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The mugger crocodile (Crocodylus palustris) is a medium-sized broad-snouted crocodile, also known as mugger and marsh crocodile. It is native to freshwater habitats from southern Iran to the Indian subcontinent, where it inhabits marshes, lakes, rivers and artificial ponds. It rarely reaches a body length of 5 m (16 ft 5 in) and is a powerful swimmer, but also walks on land in search of suitable waterbodies during the hot season. Both young and adult mugger crocodiles dig burrows to which they retreat when the ambient temperature drops below 5 °C (41 °F) or exceeds 38 °C (100 °F). Females dig holes in the sand as nesting sites and lay up to 46 eggs during the dry season. The sex of hatchlings depends on temperature during incubation. Both parents protect the young for up to one year. They feed on insects, and adults prey on fish, reptiles, birds and mammals. The mugger crocodile evolved at least 4.19 million years ago and has been a symbol for the fructifying and the destructive powers of the rivers since the Vedic period. It was first scientifically described in 1831 and is protected by law in Iran, India and Sri Lanka. Since 1982, it has been listed as Vulnerable on the IUCN Red List. Outside protected areas, it is threatened by conversion of natural habitats, gets entangled in fishing nets and is killed in human–wildlife conflict situations and in traffic accidents.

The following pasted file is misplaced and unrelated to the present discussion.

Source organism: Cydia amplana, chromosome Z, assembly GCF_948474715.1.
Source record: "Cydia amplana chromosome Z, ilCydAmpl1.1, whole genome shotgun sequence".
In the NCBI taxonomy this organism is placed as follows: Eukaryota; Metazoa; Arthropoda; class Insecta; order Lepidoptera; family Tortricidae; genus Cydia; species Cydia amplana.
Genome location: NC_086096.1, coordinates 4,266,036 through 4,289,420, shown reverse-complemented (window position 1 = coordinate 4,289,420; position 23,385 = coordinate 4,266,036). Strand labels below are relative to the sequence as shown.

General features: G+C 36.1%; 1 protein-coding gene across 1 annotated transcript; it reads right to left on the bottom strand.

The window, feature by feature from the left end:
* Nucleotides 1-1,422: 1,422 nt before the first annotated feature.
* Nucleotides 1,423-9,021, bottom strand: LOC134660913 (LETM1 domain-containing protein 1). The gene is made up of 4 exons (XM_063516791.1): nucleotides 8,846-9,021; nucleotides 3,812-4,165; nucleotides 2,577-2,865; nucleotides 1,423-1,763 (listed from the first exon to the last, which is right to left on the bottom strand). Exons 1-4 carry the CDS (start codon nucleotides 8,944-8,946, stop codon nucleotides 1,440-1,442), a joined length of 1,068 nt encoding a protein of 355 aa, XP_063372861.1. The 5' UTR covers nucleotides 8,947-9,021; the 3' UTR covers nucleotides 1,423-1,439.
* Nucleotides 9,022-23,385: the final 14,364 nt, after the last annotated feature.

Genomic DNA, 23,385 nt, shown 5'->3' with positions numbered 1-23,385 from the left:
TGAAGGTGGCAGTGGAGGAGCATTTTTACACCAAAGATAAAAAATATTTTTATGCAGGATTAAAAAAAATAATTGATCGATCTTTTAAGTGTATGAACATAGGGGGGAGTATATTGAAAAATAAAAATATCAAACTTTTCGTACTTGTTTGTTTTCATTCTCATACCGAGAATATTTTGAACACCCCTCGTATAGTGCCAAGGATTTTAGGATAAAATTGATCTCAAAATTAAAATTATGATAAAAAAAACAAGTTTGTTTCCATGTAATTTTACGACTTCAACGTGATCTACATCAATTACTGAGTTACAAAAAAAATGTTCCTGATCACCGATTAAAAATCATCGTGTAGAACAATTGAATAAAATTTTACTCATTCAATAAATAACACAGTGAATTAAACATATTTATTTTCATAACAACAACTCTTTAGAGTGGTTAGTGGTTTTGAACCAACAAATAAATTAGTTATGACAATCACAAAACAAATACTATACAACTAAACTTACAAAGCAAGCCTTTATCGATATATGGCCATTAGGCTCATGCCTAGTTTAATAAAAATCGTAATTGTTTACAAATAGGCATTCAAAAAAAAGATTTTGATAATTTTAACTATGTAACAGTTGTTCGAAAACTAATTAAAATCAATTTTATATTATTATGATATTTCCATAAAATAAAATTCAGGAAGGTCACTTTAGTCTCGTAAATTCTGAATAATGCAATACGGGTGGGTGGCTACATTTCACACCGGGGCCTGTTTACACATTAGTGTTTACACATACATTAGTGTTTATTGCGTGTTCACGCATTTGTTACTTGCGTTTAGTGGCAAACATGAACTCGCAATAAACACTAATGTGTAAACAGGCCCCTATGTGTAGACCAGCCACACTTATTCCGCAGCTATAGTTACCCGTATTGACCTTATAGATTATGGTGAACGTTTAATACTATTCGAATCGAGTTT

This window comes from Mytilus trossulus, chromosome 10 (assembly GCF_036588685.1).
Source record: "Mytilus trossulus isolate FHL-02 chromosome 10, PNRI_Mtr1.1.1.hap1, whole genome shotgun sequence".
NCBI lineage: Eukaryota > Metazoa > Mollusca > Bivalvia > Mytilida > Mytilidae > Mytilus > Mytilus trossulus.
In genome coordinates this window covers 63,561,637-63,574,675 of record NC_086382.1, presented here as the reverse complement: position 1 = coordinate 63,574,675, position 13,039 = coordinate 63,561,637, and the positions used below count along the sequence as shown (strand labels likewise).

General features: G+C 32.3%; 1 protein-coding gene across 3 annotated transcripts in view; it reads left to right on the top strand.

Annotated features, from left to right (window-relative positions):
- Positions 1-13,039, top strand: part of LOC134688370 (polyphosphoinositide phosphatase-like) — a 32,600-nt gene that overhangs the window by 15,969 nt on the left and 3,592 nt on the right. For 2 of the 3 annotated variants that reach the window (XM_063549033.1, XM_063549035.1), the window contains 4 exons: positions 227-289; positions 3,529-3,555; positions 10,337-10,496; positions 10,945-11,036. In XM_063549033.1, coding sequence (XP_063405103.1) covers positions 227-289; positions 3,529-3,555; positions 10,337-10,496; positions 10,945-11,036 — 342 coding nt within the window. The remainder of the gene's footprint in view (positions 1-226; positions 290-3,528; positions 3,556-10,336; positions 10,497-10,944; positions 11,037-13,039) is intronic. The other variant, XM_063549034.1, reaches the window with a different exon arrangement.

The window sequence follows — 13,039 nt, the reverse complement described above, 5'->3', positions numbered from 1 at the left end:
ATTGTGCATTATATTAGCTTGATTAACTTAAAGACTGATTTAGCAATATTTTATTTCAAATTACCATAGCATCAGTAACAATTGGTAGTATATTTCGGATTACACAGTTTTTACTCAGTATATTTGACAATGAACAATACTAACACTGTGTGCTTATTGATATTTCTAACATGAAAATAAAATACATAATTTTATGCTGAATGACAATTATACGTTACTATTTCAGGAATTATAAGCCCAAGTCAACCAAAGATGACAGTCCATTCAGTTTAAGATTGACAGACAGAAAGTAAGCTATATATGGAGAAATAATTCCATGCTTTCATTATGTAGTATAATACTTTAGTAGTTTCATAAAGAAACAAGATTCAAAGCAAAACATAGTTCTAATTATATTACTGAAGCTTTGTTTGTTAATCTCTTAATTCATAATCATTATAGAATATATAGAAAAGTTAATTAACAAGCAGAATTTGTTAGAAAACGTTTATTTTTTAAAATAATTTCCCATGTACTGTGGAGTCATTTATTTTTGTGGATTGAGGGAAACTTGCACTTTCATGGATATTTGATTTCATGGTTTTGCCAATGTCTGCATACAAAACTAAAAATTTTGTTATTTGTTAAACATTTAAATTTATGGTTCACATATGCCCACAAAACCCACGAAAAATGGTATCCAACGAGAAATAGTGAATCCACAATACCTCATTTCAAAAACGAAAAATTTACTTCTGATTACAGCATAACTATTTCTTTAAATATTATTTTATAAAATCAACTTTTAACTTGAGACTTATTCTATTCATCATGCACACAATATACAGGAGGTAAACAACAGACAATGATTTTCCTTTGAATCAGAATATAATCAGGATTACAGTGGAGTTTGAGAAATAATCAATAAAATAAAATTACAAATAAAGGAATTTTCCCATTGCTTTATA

Udawalawe National Park. The national park was created to provide a sanctuary for wild animals displaced by the construction of the Udawalawe Reservoir on the Walawe River, as well as to protect the catchment of the reservoir. The reserve covers 30,821 hectares (119.00 sq mi) of land area and was established on 30 June 1972. Udawalawe is an important habitat for water birds and Sri Lankan elephants. Udawalawe lies on the boundary of Sri Lanka's wet and dry zones. Plains dominate the topography, though there are also some mountainous areas. The Kalthota Range and Diyawini Falls are in the north of the park and the outcrops of Bambaragala and Reminikotha lie within it. The park has an annual rainfall of 1,500 millimetres (59 in), most of which falls during the months of October to January and March to May. The average annual temperature is about 27–28 °C (81–82 °F), while relative humidity varies from 70% to 83%. Well-drained reddish-brown soil is the predominant soil type, with poorly drained low humic grey soils found in the valley bottoms. Mainly alluvial soils form the beds of water courses. The habitat surrounding at the reservoir includes marshes, the Walawe river and its tributaries, forests and grasslands. Dead trees standing in the reservoir are visual reminders of the extent of forest cover before the construction of the Udawalawe Dam. Areas of open grassland are abundant as a result of former chena farming practices.